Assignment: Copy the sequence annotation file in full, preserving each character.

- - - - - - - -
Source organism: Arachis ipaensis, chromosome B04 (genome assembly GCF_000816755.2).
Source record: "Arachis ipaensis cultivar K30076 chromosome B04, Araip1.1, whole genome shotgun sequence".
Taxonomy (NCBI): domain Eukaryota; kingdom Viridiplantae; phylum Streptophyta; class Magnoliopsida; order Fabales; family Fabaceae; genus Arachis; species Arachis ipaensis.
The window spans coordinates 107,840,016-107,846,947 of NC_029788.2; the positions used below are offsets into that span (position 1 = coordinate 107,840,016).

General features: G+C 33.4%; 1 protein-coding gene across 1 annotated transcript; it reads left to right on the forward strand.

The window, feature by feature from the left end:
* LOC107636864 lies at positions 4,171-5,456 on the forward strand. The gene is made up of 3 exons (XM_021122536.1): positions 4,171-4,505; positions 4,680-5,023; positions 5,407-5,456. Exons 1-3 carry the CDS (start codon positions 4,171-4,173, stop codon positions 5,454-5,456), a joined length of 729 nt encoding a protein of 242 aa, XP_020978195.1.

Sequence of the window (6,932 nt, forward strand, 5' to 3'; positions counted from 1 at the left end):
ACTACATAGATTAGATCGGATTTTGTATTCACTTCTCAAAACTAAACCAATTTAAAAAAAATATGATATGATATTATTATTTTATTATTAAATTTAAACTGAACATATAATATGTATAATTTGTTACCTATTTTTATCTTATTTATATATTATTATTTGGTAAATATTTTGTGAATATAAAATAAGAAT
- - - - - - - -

Source organism: Arachis ipaensis, chromosome B04 (genome assembly GCF_000816755.2).
Source record: "Arachis ipaensis cultivar K30076 chromosome B04, Araip1.1, whole genome shotgun sequence".
Taxonomy (NCBI): domain Eukaryota; kingdom Viridiplantae; phylum Streptophyta; class Magnoliopsida; order Fabales; family Fabaceae; genus Arachis; species Arachis ipaensis.
The window spans coordinates 107,840,016-107,846,947 of NC_029788.2; the positions used below are offsets into that span (position 1 = coordinate 107,840,016).

General features: G+C 33.4%; 1 protein-coding gene across 1 annotated transcript; it reads left to right on the forward strand.

The window, feature by feature from the left end:
* LOC107636864 lies at positions 4,171-5,456 on the forward strand. The gene is made up of 3 exons (XM_021122536.1): positions 4,171-4,505; positions 4,680-5,023; positions 5,407-5,456. Exons 1-3 carry the CDS (start codon positions 4,171-4,173, stop codon positions 5,454-5,456), a joined length of 729 nt encoding a protein of 242 aa, XP_020978195.1.

Sequence of the window (6,932 nt, forward strand, 5' to 3'; positions counted from 1 at the left end):
ACTACATAGATTAGATCGGATTTTGTATTCACTTCTCAAAACTAAACCAATTTAAAAAAAATATGATATGATATTATTATTTTATTATTAAATTTAAACTGAACATATAATATGTATAATTTGTTACCTATTTTTATCTTATTTATATATTATTATTTGGTAAATATTTTGTGAATATAAAATAAGAAT